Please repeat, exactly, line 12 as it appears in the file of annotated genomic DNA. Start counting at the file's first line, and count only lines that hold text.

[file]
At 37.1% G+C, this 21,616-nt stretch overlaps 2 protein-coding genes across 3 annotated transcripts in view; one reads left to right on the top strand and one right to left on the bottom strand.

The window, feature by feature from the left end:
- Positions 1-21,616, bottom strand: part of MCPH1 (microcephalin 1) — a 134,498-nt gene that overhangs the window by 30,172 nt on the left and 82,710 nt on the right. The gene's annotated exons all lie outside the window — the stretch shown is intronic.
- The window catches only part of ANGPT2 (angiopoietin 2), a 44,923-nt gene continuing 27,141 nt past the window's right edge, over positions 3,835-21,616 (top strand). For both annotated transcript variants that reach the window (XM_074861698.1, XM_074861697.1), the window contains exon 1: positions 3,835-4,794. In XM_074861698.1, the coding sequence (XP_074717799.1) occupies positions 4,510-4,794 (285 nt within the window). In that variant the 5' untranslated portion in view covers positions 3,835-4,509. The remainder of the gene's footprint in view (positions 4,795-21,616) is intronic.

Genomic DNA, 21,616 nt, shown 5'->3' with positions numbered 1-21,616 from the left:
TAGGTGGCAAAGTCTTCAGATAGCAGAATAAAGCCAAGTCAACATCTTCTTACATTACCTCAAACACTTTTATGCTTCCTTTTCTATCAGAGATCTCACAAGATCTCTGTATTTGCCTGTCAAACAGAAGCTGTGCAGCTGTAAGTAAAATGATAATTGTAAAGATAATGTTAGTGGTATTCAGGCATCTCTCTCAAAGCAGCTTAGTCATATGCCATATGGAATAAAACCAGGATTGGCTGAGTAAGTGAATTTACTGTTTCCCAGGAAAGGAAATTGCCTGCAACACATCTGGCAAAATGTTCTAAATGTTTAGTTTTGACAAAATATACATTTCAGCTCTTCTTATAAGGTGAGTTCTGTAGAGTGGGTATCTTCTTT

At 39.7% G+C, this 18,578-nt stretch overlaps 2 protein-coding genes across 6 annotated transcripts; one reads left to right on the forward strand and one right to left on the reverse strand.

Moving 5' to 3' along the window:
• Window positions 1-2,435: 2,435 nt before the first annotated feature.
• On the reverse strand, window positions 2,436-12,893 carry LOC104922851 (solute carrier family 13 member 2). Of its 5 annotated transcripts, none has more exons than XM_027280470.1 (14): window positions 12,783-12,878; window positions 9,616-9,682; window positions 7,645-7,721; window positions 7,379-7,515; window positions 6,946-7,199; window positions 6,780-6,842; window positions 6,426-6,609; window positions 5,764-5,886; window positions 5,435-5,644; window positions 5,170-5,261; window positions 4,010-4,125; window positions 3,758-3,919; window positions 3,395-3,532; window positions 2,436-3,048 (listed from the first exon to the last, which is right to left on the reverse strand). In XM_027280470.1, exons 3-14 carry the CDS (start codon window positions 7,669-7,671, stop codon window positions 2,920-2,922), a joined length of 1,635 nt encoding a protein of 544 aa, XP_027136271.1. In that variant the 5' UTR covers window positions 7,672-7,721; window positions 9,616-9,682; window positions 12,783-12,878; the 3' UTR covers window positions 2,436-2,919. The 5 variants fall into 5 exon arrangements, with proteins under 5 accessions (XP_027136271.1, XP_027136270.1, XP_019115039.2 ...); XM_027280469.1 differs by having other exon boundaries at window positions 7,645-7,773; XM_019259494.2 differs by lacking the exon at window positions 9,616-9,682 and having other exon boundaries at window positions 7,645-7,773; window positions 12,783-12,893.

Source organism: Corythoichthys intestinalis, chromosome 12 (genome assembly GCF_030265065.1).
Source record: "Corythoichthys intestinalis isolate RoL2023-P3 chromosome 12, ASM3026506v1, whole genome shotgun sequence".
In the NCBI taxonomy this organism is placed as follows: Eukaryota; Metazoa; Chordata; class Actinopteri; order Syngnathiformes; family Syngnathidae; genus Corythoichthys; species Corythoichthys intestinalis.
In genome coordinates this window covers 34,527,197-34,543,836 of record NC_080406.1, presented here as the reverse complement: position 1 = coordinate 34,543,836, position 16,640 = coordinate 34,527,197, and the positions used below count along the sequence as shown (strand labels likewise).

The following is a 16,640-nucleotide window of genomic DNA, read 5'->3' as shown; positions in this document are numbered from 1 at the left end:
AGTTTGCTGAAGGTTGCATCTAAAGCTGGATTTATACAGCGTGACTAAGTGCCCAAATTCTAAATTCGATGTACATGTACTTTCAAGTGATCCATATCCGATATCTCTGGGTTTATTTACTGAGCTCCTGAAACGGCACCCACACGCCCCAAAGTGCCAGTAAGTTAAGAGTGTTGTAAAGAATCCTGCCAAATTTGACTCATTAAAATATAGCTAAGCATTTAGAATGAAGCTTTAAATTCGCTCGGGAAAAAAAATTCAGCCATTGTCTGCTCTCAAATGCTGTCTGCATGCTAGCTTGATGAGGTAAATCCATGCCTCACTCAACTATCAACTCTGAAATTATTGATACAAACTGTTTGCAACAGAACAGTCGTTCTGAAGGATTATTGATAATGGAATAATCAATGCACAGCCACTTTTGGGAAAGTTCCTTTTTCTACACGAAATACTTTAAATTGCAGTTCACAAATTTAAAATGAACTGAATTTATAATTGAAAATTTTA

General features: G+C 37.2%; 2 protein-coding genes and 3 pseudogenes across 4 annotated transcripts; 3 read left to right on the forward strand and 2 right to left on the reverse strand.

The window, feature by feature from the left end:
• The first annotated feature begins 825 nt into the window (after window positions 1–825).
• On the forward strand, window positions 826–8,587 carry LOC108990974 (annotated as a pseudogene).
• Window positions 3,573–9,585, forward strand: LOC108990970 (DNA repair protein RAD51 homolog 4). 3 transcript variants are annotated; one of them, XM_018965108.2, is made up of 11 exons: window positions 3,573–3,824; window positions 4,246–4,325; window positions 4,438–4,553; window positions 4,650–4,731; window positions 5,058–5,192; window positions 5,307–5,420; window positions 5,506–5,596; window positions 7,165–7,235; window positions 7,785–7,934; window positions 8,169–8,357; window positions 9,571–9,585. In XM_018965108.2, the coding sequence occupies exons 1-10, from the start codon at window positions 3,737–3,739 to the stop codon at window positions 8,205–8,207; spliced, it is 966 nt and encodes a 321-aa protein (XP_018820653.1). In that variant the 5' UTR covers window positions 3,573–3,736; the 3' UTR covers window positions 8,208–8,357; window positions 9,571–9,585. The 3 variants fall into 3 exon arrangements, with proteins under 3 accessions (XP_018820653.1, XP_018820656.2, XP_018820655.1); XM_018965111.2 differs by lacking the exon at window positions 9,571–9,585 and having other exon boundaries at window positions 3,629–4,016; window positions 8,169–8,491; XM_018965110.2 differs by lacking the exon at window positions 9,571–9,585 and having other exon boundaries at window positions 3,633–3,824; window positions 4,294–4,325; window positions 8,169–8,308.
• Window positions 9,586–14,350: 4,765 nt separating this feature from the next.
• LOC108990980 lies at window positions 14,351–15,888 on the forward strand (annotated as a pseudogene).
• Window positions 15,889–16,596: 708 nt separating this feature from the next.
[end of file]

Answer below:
Source record: "Corythoichthys intestinalis isolate RoL2023-P3 chromosome 12, ASM3026506v1, whole genome shotgun sequence".